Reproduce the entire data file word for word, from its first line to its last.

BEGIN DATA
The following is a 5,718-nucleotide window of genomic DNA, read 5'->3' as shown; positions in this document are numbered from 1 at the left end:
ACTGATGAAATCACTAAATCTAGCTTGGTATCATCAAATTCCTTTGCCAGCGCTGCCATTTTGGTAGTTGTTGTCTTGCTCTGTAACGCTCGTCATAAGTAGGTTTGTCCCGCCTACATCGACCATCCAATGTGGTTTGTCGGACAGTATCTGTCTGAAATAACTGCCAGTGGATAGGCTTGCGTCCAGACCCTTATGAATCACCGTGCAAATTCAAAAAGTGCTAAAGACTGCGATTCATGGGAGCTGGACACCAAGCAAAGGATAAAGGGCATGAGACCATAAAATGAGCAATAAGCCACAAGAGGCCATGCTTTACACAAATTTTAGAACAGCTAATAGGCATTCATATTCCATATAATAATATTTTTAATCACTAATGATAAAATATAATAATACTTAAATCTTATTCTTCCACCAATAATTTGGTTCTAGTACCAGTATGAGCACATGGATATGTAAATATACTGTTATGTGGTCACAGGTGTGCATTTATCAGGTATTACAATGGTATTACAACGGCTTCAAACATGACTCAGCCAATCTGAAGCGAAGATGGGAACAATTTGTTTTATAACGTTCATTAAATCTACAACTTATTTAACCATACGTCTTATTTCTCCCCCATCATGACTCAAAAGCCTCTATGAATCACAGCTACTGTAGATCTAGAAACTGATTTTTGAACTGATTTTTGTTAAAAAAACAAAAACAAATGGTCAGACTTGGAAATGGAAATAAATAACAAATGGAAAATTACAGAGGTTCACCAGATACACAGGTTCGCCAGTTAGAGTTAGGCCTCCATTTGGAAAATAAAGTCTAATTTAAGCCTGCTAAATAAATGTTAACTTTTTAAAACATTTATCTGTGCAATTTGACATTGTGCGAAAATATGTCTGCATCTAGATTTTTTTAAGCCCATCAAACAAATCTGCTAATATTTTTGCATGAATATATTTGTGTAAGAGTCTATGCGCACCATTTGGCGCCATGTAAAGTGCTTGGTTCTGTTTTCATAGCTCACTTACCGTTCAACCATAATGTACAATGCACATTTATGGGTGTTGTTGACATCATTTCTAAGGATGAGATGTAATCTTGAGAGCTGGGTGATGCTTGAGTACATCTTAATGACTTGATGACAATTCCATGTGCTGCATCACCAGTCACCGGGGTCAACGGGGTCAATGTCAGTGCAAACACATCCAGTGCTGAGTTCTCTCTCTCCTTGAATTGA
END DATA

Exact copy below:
The following is a 5,718-nucleotide window of genomic DNA, read 5'->3' as shown; positions in this document are numbered from 1 at the left end:
ACTGATGAAATCACTAAATCTAGCTTGGTATCATCAAATTCCTTTGCCAGCGCTGCCATTTTGGTAGTTGTTGTCTTGCTCTGTAACGCTCGTCATAAGTAGGTTTGTCCCGCCTACATCGACCATCCAATGTGGTTTGTCGGACAGTATCTGTCTGAAATAACTGCCAGTGGATAGGCTTGCGTCCAGACCCTTATGAATCACCGTGCAAATTCAAAAAGTGCTAAAGACTGCGATTCATGGGAGCTGGACACCAAGCAAAGGATAAAGGGCATGAGACCATAAAATGAGCAATAAGCCACAAGAGGCCATGCTTTACACAAATTTTAGAACAGCTAATAGGCATTCATATTCCATATAATAATATTTTTAATCACTAATGATAAAATATAATAATACTTAAATCTTATTCTTCCACCAATAATTTGGTTCTAGTACCAGTATGAGCACATGGATATGTAAATATACTGTTATGTGGTCACAGGTGTGCATTTATCAGGTATTACAATGGTATTACAACGGCTTCAAACATGACTCAGCCAATCTGAAGCGAAGATGGGAACAATTTGTTTTATAACGTTCATTAAATCTACAACTTATTTAACCATACGTCTTATTTCTCCCCCATCATGACTCAAAAGCCTCTATGAATCACAGCTACTGTAGATCTAGAAACTGATTTTTGAACTGATTTTTGTTAAAAAAACAAAAACAAATGGTCAGACTTGGAAATGGAAATAAATAACAAATGGAAAATTACAGAGGTTCACCAGATACACAGGTTCGCCAGTTAGAGTTAGGCCTCCATTTGGAAAATAAAGTCTAATTTAAGCCTGCTAAATAAATGTTAACTTTTTAAAACATTTATCTGTGCAATTTGACATTGTGCGAAAATATGTCTGCATCTAGATTTTTTTAAGCCCATCAAACAAATCTGCTAATATTTTTGCATGAATATATTTGTGTAAGAGTCTATGCGCACCATTTGGCGCCATGTAAAGTGCTTGGTTCTGTTTTCATAGCTCACTTACCGTTCAACCATAATGTACAATGCACATTTATGGGTGTTGTTGACATCATTTCTAAGGATGAGATGTAATCTTGAGAGCTGGGTGATGCTTGAGTACATCTTAATGACTTGATGACAATTCCATGTGCTGCATCACCAGTCACCGGGGTCAACGGGGTCAATGTCAGTGCAAACACATCCAGTGCTGAGTTCTCTCTCTCCTTGAATTGA